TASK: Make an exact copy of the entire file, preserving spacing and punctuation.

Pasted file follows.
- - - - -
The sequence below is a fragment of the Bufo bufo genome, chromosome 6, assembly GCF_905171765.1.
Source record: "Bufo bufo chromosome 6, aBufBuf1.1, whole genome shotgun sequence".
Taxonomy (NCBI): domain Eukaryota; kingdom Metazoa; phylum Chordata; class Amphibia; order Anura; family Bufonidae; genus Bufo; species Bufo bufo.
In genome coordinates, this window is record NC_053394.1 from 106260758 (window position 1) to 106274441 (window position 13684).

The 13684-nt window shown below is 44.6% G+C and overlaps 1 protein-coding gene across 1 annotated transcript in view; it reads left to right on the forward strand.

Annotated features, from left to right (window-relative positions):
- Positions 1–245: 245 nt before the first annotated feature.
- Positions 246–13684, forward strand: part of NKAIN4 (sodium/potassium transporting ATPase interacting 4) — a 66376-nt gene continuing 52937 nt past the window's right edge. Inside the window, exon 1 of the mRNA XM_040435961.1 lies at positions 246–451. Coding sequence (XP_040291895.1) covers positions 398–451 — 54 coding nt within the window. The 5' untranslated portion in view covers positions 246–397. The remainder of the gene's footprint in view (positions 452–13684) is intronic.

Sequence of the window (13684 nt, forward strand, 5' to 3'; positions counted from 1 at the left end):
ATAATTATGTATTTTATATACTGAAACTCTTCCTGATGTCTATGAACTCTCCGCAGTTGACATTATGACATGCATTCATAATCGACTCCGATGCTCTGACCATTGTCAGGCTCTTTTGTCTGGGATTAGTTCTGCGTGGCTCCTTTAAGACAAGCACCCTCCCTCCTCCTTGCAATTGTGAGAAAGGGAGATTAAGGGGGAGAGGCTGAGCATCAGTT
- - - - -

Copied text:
The sequence below is a fragment of the Bufo bufo genome, chromosome 6, assembly GCF_905171765.1.
Source record: "Bufo bufo chromosome 6, aBufBuf1.1, whole genome shotgun sequence".
Taxonomy (NCBI): domain Eukaryota; kingdom Metazoa; phylum Chordata; class Amphibia; order Anura; family Bufonidae; genus Bufo; species Bufo bufo.
In genome coordinates, this window is record NC_053394.1 from 106260758 (window position 1) to 106274441 (window position 13684).

The 13684-nt window shown below is 44.6% G+C and overlaps 1 protein-coding gene across 1 annotated transcript in view; it reads left to right on the forward strand.

Annotated features, from left to right (window-relative positions):
- Positions 1–245: 245 nt before the first annotated feature.
- Positions 246–13684, forward strand: part of NKAIN4 (sodium/potassium transporting ATPase interacting 4) — a 66376-nt gene continuing 52937 nt past the window's right edge. Inside the window, exon 1 of the mRNA XM_040435961.1 lies at positions 246–451. Coding sequence (XP_040291895.1) covers positions 398–451 — 54 coding nt within the window. The 5' untranslated portion in view covers positions 246–397. The remainder of the gene's footprint in view (positions 452–13684) is intronic.

Sequence of the window (13684 nt, forward strand, 5' to 3'; positions counted from 1 at the left end):
ATAATTATGTATTTTATATACTGAAACTCTTCCTGATGTCTATGAACTCTCCGCAGTTGACATTATGACATGCATTCATAATCGACTCCGATGCTCTGACCATTGTCAGGCTCTTTTGTCTGGGATTAGTTCTGCGTGGCTCCTTTAAGACAAGCACCCTCCCTCCTCCTTGCAATTGTGAGAAAGGGAGATTAAGGGGGAGAGGCTGAGCATCAGTT